Dim lRet As Long
Dim lRet1 As Long
Dim sBuff As String
Call apiZeroMemory(tGTL, Len(tGTL))
        tGTL.flags = GTL_NUMCHARS
        tGTL.codepage = CP_ACP
        lRet = apiSendMessage(m_hWnd, EM_GETTEXTLENGTHEX, tGTL, ByVal 0&)
        sBuff = Space$(lRet + 1)
    tGTT.cb = Len(sBuff)   
    tGTT.flags = GT_DEFAULT
    tGTT.codepage = CP_ACP
    tGTT.lpDefaultChar = 0&
    tGTT.lpUsedDefChar = 0&
lRet1 = apiSendMessageGTT(m_hWnd, EM_GETTEXTEX, tGTT, ByVal sBuff)    ‘TYPE MISMATCH!!!

RE: Sendmessage and GETTEXTEX in vb/vba

Bill,

I did not get online after my last above post. So thats the cause of the delay.

1. When you put the ByVal keyword in an API function call, it instructs the compiler to pass this argument by value, even if it is declared by reference, in the Declare statement.
The converse of this is not true. You cannot use ByRef keyword in an API function call to pass a ByVal argument by reference. Use of ByRef keyword gives a compile error.

2. You get the Type mismatch error not because of the return value of the function, but because you are passing a String (sBuff) when the function is expecting a Long (ByVal lp As Long).

I have seen many programmers using various forms of an API function using multiple Declare statements when they want to pass different kinds or arguments.

I also see this in your code, having various versions of SendMessage function: apiSendMessage, SendMessageRef, apiSendMessageGTT.
Sometimes I see: SendMessageRef, SendMessageVal, SendMessageStr, SendMessageLong etc.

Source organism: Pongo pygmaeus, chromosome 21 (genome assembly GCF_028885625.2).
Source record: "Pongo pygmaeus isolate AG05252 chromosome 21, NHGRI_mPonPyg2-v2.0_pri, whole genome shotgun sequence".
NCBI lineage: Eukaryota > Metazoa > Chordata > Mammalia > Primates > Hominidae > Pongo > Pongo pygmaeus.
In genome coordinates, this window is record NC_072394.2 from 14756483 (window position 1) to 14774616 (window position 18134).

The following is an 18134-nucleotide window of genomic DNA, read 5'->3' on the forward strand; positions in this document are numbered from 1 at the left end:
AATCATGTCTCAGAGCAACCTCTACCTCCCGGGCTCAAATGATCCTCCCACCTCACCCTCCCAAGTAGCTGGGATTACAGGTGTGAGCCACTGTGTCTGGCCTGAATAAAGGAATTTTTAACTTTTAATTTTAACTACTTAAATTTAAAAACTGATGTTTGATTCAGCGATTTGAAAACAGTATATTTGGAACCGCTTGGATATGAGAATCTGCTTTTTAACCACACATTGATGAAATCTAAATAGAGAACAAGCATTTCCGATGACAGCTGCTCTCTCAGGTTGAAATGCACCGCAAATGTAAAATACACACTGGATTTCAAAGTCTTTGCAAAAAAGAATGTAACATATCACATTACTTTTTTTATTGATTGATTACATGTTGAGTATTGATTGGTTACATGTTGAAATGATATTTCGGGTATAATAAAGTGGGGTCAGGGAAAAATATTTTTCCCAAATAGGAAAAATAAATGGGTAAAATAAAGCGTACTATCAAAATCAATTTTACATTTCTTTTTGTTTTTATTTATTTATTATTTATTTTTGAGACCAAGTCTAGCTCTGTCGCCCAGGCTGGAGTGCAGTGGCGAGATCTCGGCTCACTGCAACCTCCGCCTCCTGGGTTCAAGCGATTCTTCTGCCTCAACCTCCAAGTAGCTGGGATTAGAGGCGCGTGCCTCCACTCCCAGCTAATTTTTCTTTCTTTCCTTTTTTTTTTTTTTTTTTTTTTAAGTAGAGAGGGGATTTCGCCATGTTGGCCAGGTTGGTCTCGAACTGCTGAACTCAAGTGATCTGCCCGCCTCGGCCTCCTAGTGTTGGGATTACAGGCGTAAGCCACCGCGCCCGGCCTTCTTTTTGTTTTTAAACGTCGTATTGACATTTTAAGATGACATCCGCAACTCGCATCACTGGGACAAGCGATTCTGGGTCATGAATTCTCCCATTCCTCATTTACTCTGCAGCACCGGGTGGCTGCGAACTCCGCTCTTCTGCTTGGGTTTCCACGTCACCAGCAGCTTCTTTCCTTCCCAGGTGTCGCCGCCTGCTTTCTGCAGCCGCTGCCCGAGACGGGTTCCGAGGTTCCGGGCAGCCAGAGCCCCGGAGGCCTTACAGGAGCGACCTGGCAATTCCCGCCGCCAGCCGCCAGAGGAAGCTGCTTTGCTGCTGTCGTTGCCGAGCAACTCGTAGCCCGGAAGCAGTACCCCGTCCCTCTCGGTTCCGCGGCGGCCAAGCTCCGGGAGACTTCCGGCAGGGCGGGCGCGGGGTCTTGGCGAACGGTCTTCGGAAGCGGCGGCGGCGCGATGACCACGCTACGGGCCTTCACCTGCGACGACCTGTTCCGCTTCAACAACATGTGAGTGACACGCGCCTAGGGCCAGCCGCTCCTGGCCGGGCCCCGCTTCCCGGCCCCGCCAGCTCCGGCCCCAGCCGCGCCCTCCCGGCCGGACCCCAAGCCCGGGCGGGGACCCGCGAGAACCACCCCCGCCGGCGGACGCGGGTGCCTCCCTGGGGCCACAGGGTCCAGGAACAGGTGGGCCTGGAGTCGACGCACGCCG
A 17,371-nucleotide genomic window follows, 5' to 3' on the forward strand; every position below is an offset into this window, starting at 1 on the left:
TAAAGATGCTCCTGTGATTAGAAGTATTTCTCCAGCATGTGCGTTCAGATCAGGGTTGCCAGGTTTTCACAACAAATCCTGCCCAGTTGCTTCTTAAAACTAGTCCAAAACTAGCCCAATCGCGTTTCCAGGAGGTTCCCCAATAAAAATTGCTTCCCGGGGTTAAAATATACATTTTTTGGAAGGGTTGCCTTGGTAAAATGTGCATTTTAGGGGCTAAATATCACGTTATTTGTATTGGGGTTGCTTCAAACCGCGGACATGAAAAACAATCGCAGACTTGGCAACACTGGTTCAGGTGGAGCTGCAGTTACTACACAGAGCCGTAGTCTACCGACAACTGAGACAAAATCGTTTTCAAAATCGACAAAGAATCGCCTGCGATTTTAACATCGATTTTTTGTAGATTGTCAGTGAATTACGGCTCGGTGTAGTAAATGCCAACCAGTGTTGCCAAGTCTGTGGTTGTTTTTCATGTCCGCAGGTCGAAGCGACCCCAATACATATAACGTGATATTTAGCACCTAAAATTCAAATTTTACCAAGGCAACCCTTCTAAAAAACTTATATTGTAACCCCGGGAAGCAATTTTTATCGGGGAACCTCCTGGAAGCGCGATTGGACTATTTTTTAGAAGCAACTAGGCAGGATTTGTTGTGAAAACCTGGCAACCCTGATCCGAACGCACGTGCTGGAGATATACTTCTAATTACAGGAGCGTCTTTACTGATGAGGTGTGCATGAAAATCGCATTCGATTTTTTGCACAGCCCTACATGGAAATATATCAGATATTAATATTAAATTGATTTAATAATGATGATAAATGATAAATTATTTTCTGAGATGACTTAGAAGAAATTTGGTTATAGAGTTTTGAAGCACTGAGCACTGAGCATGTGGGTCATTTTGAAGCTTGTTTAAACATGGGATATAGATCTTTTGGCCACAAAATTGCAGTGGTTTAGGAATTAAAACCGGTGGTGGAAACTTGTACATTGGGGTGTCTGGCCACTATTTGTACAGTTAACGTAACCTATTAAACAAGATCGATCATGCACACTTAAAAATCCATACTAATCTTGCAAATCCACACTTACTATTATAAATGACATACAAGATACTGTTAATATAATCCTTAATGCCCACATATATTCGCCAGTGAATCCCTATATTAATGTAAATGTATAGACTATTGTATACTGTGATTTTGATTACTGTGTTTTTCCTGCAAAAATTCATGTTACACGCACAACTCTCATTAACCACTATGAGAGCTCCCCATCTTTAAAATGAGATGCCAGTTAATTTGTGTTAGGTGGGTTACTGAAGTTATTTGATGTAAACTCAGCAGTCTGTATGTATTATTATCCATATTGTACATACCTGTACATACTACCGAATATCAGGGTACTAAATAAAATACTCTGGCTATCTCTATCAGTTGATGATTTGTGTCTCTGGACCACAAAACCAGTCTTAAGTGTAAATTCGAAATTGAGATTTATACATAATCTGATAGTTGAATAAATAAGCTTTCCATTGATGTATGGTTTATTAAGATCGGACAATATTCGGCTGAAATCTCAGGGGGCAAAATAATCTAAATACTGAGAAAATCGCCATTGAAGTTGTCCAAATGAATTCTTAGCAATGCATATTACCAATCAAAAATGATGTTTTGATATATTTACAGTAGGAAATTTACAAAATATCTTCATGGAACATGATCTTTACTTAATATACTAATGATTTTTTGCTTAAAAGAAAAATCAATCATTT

I strongly oppose this practice. It creates obfuscation and repetition of same function with different names.

The VB's Declare statement is powerful enough that even a single function signature, if written properly, can handle all variations in its argument types.

Below is the declare statement I always use in my programs.

Private Declare Function SendMessage Lib "user32" Alias "SendMessageA" (ByVal hwnd As Long, ByVal wMsg As Long, ByVal wParam As Long, lParam As Any) As Long

Look at the declaration of last two parameters. When both ByVal and ByRef are missing, the argument is considered ByRef. Note the type of lParam is declared as Any. "Any" is a special keyword which disables type checking in a declare statement, thus eliminating the need to have so many variations of the same function. This allows you to pass a String, a Long, a UDT or an array using the same function declaration. Furthermore, the lParam argument is declared ByRef. This allows you to modify its status on the fly using the ByVal keyword wherever needed.

One question arises, how to pass tGTL user-defined type in place of wParam argument which is declared as Long? If you pass plain tGTL in place of wParam, it will give a "Type mismatch" compile error.

The answer is VarPtr() function. As the name implies, it returns the pointer (address) of the variable passed to it. This returned pointer (which is a Long value) can be passed as wParam without any problem.

So, both of your above function calls can be made using the same function declaration mentioned above.

lRet = SendMessage(m_hWnd, EM_GETTEXTLENGTHEX, VarPtr(tGTL), ByVal 0&)
...
lRet1 = SendMessage(m_hWnd, EM_GETTEXTEX, VarPtr(tGTT), ByVal sBuff)

Note that you can also declare wParam as Any which will give you more liberty allowing you to pass tGTL and tGTT directly, instead of using their pointers.

RE: Sendmessage and GETTEXTEX in vb/vba

(OP)
Hypetia

Just a quick thanks for the excellent reply before I sit down to experiment and tinker.

Cheers, Bill